Why hasn’t there been a rush to develop French King?

There are three major reasons why there has been a lack of commercial development along French King Highway in recent years, Planning and Development Director Eric Twarog explained Tuesday afternoon ahead of a public hearing on proposed zoning changes to the corridor. 

At the public hearing before the Greenfield Planning Board, residents expressed their views on the three proposals before the board. The hearing included the two pieces that have been presented in tandem as part of a deal to swing votes for a new public library ahead of an April 30 state deadline for accepting a grant.  Part of the proposal is to alter the zoning along the French King Highway overlay district to allow for the development of gas stations, drive-throughs, drive-ins and restaurants that offer takeout, which is currently restricted. 

Regardless of this proposal, Twarog said three factors play into why development has been slow to nonexistent along that land. The first, and biggest reason, is the “big box trial,” he said.  While a 135,000-square-foot big box store was approved by the Greenfield Planning Board in 2011, the case has been stuck in court over an appeal by neighbors  — and led by Greenfield resident and national big box development foe Al Norman.  The current zoning doesn’t restrict a commercial retail store from building anywhere along that corridor. 

“The only thing that stops it is that developers are smart,” Twarog said. “They’re waiting to see what happens with the appeal.” A big box store would make that area more attractive to smaller stores.  This leads to the second issue: sewer.  There is not a sewer main along north of Stop & Shop.  It can be very expensive to build out a sewer line, Twarog said, and based on old state laws, the cost of extending it is not shared by all the properties along the route. Instead, it’s footed by the first to seek the extension. Once the sewer line is extended, Twarog could imagine more commercial development along the area. 

Lastly, the current Berkshire Gas Co. moratorium on new natural gas hookups is a factor, and this piece could be the most crucial if the proposed zoning changes were passed by the Greenfield City Council next week at its March 20 meeting.  If a restaurant wants to open in Greenfield where there isn’t an existing business with a gas hookup, then it would have to use sometimes more costly energy sources like propane or oil.  “It’s a huge deal,” Twarog said. “It impacts all businesses.” Gas stations are unlikely to come in significant numbers, Twarog said.  “We would not be inundated with gas stations,” Twarog said. “It’s much harder to develop a gas station in today’s world then it was in the past.”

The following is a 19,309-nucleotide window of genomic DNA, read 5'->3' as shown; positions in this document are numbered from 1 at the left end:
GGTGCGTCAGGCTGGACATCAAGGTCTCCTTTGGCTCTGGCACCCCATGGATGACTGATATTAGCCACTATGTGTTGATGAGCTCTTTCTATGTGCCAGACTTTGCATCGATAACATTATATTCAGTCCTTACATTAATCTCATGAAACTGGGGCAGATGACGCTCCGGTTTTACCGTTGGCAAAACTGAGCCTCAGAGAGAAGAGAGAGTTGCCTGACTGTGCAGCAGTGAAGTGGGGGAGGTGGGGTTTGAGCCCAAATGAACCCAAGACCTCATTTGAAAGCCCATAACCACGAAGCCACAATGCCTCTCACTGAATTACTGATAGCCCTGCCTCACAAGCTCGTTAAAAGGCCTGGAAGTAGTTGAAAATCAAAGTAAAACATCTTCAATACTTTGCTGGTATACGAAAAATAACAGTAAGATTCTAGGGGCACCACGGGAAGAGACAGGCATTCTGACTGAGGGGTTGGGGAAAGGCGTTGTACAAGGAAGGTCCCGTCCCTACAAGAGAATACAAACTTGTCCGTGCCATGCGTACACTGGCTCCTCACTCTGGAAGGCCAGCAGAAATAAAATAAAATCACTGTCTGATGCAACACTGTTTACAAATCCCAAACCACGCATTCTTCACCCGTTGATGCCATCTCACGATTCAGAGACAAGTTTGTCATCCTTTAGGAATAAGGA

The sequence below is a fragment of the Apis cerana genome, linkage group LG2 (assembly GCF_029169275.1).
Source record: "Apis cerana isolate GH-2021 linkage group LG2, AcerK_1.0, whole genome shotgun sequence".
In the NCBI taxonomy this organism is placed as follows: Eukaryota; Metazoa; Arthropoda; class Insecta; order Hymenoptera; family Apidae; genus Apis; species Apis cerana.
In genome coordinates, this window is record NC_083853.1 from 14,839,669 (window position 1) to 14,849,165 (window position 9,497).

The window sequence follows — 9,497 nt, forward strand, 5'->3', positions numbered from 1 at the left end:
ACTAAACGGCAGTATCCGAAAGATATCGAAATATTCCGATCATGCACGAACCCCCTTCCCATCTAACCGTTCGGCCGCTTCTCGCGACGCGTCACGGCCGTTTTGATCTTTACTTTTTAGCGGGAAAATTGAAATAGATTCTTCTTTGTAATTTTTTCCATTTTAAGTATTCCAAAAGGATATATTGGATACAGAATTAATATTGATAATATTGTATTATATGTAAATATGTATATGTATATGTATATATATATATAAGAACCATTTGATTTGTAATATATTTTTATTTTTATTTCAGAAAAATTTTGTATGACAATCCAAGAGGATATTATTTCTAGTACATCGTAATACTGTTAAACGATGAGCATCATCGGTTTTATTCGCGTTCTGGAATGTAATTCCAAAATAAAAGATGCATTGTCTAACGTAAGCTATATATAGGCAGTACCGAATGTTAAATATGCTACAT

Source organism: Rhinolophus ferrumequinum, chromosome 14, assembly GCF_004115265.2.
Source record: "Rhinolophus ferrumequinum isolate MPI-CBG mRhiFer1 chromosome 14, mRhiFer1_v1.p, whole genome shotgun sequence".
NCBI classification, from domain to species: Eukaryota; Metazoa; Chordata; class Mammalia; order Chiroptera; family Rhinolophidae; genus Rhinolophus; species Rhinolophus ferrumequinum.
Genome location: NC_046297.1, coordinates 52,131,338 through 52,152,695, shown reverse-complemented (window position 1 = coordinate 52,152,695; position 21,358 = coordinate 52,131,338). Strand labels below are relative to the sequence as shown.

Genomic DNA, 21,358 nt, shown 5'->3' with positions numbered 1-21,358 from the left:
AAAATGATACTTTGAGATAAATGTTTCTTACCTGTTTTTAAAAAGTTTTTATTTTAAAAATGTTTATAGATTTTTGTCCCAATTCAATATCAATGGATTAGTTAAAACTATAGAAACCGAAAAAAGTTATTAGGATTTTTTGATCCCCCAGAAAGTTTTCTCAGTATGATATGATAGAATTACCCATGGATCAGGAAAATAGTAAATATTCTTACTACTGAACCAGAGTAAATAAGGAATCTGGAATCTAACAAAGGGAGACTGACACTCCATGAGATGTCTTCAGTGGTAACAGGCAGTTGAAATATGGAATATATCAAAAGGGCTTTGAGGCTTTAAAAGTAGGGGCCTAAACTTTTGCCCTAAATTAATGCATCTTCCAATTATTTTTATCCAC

Additionally, there are challenges with the parcels of land along the corridor. Twarog said environmental constraints like the 100-year floodplain and other wetlands restrictions and a steep slopes would mitigate against inexpensive development.


Besides more relaxed commercial use along the French King Highway corridor, another proposal calls for rezoning the area to industrial use, which it was before 1993.  Twarog said he’s aware of businesses that have tried to come to Greenfield, particularly for industrial use, but have decided against because for lack of industrial park space.  “We do need industrial space in Greenfield,” Twarog said. “There’s no doubt about it.” He noted it has been identified as a Franklin County issue in a study by the Regional Council of Governments.  City councilors have discussed proposing a mixed-use zone along French King Highway, which may have universal appeal. But such a change now would substantially change the zoning proposal headed for the City Council and would delay the process to the point it would likely extend past the deadline for a new library — which is tied, politically, to this zoning change. 

Twarog said he has been working on and off for the last two years with the Planning Board on reviewing the zoning use map citywide. He said they are ready for “wholesale changes” to all zoning districts except for residential.  “Sometimes you can’t do what you want to do, but you have to react with what else is going around in the town,” Twarog said about the delays in the process to propose the use changes. He cited marijuana ordinances and debates over zoning in relation to the library. A major part of the zoning work he has been moving forward is to modernize the map so it fits more with the character of business today than the last time it was updated in 1989.  “The days of industrial development that people are afraid of have changed,” Twarog said. “It can be done much cleaner now. Why not mix them and allow greater opportunity in greater areas of the city?” This means there could be mixed use zones, especially to accommodate the emerging culture of cooperative workspaces and a business that both creates and sell its products on a craft scale.  “That’s why it’s most unfortunate that’s it being tied to the library and being rushed through,” Twarog said. “It is what is is, and decisions have to be made in a certain time frame.”

You can reach Joshua Solomon at:


413-772-0261, ext. 264